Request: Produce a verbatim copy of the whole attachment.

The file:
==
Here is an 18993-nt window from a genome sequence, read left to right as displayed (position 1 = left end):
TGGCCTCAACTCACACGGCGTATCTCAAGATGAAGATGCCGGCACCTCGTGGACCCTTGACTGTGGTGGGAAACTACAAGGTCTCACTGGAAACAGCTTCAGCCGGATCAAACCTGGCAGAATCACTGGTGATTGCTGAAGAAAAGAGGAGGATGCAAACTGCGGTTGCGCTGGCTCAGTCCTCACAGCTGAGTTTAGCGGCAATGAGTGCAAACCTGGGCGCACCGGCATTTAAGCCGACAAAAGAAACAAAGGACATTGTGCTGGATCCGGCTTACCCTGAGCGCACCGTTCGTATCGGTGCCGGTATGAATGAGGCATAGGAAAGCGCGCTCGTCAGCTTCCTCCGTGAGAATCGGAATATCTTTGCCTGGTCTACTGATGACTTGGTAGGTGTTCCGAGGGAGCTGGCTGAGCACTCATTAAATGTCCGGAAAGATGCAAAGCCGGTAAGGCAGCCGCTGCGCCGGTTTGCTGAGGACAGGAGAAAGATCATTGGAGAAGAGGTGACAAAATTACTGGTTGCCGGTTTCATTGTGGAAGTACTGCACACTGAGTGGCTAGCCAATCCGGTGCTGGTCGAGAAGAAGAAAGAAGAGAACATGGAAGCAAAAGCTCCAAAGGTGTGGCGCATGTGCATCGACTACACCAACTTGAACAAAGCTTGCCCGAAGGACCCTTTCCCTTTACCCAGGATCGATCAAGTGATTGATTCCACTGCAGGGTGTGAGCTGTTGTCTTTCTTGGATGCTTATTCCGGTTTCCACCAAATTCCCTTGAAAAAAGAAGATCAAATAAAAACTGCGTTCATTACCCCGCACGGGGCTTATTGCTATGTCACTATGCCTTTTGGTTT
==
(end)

Here is an 18993-nt window from a genome sequence, read left to right as displayed (position 1 = left end):
TGGCCTCAACTCACACGGCGTATCTCAAGATGAAGATGCCGGCACCTCGTGGACCCTTGACTGTGGTGGGAAACTACAAGGTCTCACTGGAAACAGCTTCAGCCGGATCAAACCTGGCAGAATCACTGGTGATTGCTGAAGAAAAGAGGAGGATGCAAACTGCGGTTGCGCTGGCTCAGTCCTCACAGCTGAGTTTAGCGGCAATGAGTGCAAACCTGGGCGCACCGGCATTTAAGCCGACAAAAGAAACAAAGGACATTGTGCTGGATCCGGCTTACCCTGAGCGCACCGTTCGTATCGGTGCCGGTATGAATGAGGCATAGGAAAGCGCGCTCGTCAGCTTCCTCCGTGAGAATCGGAATATCTTTGCCTGGTCTACTGATGACTTGGTAGGTGTTCCGAGGGAGCTGGCTGAGCACTCATTAAATGTCCGGAAAGATGCAAAGCCGGTAAGGCAGCCGCTGCGCCGGTTTGCTGAGGACAGGAGAAAGATCATTGGAGAAGAGGTGACAAAATTACTGGTTGCCGGTTTCATTGTGGAAGTACTGCACACTGAGTGGCTAGCCAATCCGGTGCTGGTCGAGAAGAAGAAAGAAGAGAACATGGAAGCAAAAGCTCCAAAGGTGTGGCGCATGTGCATCGACTACACCAACTTGAACAAAGCTTGCCCGAAGGACCCTTTCCCTTTACCCAGGATCGATCAAGTGATTGATTCCACTGCAGGGTGTGAGCTGTTGTCTTTCTTGGATGCTTATTCCGGTTTCCACCAAATTCCCTTGAAAAAAGAAGATCAAATAAAAACTGCGTTCATTACCCCGCACGGGGCTTATTGCTATGTCACTATGCCTTTTGGTTT